Para más información:
http://www.grahamdefense.org
https://ourfreedom.wordpress.com

 

Statement by Nicoline Rickard, September 18, 2008

Filed under: John Graham — ourfreedom @ 11:56 pm

Statement by Nicoline Rickard, September 18, 2008

Nicoline and JohnJohn Graham is my partner. Our relationship began in the summer of 1999, and since that time we have lived, worked, and traveled together and have not been apart. We have experienced both good and bad times and John tells me I know him better than anyone alive. I know, in my heart and in my gut, that John just does not have it in him to cause harm to anyone. I know his reverence for all life is genuine. You can’t fake that kind of character. I know he is sincere when he talks about his love and respect for his grandma, who is his greatest influence. She affected him deeply and she taught him, as John says, “the spirit of sharing and caring”, when he was a very young child. I have witnessed how he treats people and how he speaks of them privately, how he listens to strangers, friends, and neighbors alike with a welcoming calmness. John has a true respect for others and an inner strength that shines through in all he says and does. He is non-confrontational. In fact, I have never heard him raise his voice to anyone. He is easygoing, asserts himself quietly and with strength, and is not a man who would take orders – from anyone – to hurt another man, woman or child.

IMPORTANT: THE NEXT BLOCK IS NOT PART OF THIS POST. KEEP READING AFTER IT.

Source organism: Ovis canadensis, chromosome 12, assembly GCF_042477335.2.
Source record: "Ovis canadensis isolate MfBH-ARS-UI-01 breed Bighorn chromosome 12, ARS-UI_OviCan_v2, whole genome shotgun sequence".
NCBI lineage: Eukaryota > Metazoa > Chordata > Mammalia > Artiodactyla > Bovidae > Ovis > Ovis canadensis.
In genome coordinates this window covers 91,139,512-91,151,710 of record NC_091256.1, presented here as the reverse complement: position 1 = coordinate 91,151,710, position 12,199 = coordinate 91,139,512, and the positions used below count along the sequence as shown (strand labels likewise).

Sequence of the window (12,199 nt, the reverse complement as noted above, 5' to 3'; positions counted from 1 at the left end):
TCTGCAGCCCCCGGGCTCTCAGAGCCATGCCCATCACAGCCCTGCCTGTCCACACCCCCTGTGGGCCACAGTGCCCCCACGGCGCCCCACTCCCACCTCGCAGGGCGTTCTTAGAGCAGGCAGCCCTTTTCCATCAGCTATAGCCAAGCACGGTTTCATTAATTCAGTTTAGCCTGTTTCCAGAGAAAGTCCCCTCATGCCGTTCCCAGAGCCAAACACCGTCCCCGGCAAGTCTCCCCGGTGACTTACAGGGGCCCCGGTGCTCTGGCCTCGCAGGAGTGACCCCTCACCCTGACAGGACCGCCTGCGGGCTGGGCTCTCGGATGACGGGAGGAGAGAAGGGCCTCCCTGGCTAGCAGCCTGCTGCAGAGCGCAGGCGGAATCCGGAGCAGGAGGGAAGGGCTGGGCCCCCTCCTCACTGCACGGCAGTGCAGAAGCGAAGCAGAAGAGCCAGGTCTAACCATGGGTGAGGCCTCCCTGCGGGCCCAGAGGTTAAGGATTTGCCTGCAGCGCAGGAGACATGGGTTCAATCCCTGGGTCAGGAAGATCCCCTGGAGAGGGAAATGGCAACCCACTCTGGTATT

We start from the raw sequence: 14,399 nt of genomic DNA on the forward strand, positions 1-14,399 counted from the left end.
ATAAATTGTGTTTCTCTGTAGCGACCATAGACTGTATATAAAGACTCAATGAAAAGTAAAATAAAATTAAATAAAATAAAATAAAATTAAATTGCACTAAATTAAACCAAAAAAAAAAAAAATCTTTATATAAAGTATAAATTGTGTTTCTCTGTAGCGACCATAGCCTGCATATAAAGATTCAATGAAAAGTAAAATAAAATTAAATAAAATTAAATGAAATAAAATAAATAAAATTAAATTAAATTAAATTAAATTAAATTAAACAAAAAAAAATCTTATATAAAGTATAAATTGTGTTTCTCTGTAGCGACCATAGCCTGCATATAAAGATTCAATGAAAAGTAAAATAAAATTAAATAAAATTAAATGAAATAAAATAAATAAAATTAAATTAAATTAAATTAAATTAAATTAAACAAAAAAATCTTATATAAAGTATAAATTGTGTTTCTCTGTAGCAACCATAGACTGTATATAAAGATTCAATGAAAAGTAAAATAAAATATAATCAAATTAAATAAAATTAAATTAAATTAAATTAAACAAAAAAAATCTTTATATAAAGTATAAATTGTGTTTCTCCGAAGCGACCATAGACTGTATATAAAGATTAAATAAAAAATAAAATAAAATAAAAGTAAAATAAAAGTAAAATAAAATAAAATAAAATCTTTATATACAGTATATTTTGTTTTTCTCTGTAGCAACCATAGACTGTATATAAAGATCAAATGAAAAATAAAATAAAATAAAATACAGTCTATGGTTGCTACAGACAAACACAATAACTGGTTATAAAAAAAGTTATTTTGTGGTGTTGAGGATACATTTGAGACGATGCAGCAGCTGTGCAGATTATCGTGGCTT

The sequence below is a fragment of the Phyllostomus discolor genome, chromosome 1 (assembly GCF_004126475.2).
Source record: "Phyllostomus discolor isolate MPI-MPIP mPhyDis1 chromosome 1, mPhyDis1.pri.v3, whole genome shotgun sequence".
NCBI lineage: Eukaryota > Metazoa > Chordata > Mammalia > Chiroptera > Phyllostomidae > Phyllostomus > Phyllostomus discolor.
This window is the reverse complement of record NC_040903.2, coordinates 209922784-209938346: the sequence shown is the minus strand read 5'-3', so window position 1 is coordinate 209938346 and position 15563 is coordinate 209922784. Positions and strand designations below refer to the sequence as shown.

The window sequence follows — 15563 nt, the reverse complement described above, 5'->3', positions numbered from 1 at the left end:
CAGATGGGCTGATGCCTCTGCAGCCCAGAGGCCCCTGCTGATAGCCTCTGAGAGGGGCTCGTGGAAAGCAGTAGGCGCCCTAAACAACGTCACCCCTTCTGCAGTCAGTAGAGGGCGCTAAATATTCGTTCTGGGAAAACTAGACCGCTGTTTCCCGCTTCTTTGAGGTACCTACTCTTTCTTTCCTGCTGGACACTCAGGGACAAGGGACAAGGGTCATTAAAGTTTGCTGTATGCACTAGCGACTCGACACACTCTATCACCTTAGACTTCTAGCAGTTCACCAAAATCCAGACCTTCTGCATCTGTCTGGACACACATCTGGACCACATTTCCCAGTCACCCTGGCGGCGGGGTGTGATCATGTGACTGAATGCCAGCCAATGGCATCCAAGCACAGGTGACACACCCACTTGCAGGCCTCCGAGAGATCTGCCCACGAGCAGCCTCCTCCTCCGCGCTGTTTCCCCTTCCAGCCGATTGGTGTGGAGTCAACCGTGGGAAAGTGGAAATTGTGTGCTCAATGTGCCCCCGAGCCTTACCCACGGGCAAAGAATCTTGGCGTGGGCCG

I know John Graham to be an honest, intelligent, and decent man. He has never treated me with anything but love, respect, care, patience and humor. I miss him every day and night.

 

Support Needed for Indigenous Political Prisoner John Graham September 16, 2008